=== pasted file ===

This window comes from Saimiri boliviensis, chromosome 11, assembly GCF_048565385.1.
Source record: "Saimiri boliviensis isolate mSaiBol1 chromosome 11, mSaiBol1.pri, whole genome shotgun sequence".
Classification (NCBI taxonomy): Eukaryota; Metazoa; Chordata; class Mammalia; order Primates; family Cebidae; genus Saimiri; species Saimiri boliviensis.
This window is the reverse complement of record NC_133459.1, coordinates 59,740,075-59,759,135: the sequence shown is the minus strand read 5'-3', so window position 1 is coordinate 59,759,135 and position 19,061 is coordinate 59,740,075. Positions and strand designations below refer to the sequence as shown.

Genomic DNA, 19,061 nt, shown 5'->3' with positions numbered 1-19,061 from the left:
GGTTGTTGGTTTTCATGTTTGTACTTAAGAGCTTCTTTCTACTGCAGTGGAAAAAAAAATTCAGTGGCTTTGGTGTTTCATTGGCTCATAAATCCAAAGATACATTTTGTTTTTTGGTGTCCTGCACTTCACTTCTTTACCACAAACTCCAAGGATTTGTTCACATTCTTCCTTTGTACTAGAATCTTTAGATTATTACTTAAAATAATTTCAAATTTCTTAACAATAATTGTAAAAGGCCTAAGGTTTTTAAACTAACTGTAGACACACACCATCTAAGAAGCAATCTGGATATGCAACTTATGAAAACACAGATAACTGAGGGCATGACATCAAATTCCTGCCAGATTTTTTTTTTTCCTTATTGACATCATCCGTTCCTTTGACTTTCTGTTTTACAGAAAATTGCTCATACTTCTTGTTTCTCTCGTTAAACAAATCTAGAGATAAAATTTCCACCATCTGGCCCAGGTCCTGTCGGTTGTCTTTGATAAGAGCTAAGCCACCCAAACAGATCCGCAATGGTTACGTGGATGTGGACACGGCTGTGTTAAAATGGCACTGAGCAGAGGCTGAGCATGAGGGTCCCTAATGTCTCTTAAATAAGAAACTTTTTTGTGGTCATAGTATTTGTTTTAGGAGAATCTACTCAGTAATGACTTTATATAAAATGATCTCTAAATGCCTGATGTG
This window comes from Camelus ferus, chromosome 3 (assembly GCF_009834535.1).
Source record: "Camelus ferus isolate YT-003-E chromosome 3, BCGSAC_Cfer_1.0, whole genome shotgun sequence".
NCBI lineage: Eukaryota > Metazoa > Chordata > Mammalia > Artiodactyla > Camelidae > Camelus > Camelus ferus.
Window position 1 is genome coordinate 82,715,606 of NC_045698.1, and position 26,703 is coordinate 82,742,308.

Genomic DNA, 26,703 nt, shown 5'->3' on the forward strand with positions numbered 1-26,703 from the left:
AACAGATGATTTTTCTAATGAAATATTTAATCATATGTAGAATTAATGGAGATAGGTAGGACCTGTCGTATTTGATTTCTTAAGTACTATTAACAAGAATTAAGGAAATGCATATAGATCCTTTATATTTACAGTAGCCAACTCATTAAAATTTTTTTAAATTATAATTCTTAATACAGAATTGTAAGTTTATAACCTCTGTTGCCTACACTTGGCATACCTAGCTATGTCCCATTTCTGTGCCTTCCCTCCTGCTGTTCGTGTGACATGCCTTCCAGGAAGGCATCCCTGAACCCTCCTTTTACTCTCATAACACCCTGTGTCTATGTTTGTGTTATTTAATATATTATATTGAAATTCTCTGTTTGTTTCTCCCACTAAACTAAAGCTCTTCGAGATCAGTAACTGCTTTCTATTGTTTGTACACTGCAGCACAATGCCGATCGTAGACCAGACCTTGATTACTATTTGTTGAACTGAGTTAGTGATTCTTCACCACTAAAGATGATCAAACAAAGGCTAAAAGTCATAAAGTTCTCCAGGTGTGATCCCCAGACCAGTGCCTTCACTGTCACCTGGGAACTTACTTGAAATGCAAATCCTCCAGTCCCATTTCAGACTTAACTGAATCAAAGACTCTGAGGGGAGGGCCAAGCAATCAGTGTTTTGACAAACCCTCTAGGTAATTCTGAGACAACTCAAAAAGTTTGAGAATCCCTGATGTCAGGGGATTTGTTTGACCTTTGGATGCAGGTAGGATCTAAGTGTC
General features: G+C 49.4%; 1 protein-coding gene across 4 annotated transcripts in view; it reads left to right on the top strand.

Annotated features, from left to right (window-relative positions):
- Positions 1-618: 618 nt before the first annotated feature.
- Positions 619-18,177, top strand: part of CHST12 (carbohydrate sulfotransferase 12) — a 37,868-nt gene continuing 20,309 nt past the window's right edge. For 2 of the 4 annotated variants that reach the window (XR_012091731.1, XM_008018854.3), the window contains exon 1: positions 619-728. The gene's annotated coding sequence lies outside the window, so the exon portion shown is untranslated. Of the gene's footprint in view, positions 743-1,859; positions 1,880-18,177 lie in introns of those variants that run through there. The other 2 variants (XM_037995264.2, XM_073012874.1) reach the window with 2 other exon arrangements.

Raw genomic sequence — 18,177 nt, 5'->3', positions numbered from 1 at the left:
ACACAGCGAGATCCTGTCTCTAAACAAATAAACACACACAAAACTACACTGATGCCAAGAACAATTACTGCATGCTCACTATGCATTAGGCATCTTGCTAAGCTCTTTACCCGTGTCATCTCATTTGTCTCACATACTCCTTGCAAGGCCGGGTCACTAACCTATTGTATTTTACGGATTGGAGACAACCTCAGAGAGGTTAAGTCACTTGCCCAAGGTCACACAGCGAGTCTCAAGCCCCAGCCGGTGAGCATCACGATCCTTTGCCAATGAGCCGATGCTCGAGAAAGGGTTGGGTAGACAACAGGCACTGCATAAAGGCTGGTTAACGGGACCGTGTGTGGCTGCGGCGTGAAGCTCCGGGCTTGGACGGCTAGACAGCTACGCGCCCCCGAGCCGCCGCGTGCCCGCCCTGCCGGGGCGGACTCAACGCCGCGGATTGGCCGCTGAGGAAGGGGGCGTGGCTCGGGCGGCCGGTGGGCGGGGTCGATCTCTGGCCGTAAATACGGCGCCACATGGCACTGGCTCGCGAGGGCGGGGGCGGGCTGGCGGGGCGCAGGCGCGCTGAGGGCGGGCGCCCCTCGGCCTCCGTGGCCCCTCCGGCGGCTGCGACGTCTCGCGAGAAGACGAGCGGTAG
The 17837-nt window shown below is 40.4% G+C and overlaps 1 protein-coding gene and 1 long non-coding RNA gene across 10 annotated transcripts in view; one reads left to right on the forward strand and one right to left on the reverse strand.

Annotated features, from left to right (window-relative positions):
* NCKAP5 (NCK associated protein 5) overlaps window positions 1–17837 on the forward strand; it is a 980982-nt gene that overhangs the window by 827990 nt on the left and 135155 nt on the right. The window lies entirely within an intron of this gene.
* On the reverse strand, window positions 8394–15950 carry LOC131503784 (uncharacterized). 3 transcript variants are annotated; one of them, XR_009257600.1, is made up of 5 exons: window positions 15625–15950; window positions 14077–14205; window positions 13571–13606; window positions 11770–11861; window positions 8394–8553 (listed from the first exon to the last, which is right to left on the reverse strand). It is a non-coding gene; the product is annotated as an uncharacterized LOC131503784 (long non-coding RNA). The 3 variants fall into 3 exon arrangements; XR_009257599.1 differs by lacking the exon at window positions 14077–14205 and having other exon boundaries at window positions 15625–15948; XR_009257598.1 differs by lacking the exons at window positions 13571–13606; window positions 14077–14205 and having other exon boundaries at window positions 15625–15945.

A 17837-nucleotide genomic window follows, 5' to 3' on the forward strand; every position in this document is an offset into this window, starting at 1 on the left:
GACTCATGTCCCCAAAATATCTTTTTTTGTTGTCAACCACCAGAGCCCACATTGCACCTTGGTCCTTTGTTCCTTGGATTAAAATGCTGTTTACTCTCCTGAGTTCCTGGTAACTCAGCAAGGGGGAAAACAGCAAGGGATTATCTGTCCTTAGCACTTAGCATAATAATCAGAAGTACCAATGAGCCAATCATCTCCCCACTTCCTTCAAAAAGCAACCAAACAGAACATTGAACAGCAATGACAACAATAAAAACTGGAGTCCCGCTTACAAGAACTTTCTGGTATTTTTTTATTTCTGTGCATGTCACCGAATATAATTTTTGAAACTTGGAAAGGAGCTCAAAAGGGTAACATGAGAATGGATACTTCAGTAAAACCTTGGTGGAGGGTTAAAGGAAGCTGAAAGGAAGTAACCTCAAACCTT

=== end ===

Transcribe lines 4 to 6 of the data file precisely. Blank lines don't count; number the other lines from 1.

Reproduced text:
This window is the reverse complement of record NC_133459.1, coordinates 59,740,075-59,759,135: the sequence shown is the minus strand read 5'-3', so window position 1 is coordinate 59,759,135 and position 19,061 is coordinate 59,740,075. Positions and strand designations below refer to the sequence as shown.

Genomic DNA, 19,061 nt, shown 5'->3' with positions numbered 1-19,061 from the left:
GGTTGTTGGTTTTCATGTTTGTACTTAAGAGCTTCTTTCTACTGCAGTGGAAAAAAAAATTCAGTGGCTTTGGTGTTTCATTGGCTCATAAATCCAAAGATACATTTTGTTTTTTGGTGTCCTGCACTTCACTTCTTTACCACAAACTCCAAGGATTTGTTCACATTCTTCCTTTGTACTAGAATCTTTAGATTATTACTTAAAATAATTTCAAATTTCTTAACAATAATTGTAAAAGGCCTAAGGTTTTTAAACTAACTGTAGACACACACCATCTAAGAAGCAATCTGGATATGCAACTTATGAAAACACAGATAACTGAGGGCATGACATCAAATTCCTGCCAGATTTTTTTTTTTCCTTATTGACATCATCCGTTCCTTTGACTTTCTGTTTTACAGAAAATTGCTCATACTTCTTGTTTCTCTCGTTAAACAAATCTAGAGATAAAATTTCCACCATCTGGCCCAGGTCCTGTCGGTTGTCTTTGATAAGAGCTAAGCCACCCAAACAGATCCGCAATGGTTACGTGGATGTGGACACGGCTGTGTTAAAATGGCACTGAGCAGAGGCTGAGCATGAGGGTCCCTAATGTCTCTTAAATAAGAAACTTTTTTGTGGTCATAGTATTTGTTTTAGGAGAATCTACTCAGTAATGACTTTATATAAAATGATCTCTAAATGCCTGATGTG